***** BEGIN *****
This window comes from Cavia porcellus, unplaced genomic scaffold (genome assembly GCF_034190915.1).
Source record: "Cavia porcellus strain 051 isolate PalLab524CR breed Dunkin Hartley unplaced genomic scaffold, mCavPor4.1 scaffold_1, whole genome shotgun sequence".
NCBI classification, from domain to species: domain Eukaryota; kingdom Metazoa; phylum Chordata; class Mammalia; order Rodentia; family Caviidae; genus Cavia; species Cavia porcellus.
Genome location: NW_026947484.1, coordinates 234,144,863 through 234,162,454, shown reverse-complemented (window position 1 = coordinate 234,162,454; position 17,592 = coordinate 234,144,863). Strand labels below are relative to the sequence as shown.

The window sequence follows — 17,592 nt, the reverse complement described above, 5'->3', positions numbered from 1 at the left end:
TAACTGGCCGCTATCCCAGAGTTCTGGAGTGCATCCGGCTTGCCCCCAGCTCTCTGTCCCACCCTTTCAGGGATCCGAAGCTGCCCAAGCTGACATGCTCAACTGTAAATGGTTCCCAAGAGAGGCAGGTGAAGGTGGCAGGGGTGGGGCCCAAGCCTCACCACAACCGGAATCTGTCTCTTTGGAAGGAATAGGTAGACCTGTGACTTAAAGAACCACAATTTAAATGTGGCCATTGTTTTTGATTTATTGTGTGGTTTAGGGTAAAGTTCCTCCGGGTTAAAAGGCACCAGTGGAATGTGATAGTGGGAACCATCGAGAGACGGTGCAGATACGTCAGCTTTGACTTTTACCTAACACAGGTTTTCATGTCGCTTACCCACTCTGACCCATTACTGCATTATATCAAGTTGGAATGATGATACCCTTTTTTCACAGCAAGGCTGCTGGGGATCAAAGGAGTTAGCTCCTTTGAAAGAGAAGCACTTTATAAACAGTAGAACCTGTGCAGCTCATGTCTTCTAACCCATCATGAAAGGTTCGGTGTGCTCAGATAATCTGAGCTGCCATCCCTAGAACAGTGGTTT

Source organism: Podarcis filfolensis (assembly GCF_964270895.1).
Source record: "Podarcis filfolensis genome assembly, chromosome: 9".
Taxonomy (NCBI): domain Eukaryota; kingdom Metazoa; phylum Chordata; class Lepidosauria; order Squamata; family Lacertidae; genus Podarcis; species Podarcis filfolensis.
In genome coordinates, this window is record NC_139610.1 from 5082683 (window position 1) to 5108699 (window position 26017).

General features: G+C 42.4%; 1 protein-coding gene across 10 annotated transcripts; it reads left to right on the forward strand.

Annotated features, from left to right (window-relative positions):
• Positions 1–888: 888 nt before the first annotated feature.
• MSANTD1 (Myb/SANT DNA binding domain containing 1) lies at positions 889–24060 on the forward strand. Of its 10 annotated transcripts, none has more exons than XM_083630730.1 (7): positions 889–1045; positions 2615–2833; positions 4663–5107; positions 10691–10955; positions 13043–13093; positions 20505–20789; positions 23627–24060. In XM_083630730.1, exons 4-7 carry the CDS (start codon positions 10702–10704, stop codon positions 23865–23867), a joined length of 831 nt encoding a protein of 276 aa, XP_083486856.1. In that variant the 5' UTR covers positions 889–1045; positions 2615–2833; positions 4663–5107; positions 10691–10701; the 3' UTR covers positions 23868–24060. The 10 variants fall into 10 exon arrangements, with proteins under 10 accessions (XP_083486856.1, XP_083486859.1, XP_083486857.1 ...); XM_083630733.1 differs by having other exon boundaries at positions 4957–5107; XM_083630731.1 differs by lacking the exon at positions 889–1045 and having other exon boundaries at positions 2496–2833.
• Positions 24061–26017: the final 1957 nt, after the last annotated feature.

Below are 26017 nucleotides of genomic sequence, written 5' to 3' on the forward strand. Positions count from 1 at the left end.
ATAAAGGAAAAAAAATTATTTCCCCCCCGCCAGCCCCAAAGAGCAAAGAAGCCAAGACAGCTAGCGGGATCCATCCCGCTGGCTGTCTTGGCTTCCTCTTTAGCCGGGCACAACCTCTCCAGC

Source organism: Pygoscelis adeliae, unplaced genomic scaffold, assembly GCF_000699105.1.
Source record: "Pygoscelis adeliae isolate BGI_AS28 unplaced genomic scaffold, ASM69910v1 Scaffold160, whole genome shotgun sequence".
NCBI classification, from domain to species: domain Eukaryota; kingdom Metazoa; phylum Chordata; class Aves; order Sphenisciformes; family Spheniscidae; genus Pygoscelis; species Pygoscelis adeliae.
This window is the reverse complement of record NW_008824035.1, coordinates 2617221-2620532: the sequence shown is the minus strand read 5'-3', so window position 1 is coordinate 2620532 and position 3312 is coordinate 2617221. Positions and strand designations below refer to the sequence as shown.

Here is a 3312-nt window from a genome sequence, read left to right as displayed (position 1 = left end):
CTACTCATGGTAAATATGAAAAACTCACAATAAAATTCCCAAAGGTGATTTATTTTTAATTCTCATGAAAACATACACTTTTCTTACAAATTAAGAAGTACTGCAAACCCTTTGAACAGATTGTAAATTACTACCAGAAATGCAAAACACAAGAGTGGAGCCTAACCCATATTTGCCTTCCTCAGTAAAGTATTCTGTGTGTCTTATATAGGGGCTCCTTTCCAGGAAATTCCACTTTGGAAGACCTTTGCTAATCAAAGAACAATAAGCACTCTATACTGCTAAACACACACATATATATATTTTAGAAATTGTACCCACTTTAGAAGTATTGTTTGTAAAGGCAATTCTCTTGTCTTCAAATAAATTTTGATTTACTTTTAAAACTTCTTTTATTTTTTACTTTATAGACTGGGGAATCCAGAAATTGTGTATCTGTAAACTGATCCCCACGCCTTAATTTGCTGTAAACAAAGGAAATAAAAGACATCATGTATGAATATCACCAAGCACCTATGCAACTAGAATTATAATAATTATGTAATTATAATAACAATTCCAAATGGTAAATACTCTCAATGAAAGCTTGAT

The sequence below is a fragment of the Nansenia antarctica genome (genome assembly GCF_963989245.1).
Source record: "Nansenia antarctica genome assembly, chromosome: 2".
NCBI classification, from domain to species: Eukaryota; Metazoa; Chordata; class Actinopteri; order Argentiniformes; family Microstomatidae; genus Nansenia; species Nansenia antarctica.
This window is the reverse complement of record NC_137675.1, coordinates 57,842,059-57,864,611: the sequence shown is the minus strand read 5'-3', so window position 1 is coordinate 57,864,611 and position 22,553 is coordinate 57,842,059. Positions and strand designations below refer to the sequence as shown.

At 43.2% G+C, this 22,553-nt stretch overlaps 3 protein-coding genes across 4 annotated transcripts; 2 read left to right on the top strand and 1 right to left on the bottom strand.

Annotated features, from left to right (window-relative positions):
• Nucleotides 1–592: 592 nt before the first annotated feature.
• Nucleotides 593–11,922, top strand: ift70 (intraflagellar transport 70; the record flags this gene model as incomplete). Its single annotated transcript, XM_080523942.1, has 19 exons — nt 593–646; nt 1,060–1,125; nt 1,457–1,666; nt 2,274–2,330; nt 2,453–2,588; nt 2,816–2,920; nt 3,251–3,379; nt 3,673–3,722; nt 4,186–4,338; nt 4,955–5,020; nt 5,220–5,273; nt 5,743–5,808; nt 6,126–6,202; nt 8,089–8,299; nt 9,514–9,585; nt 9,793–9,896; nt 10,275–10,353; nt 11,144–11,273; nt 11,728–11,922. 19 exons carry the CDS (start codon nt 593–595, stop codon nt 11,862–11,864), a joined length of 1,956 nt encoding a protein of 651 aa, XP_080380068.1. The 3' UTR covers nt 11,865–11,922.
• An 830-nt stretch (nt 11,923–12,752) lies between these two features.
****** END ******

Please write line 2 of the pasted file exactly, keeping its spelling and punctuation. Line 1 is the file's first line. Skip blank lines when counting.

Source record: "Cavia porcellus strain 051 isolate PalLab524CR breed Dunkin Hartley unplaced genomic scaffold, mCavPor4.1 scaffold_1, whole genome shotgun sequence".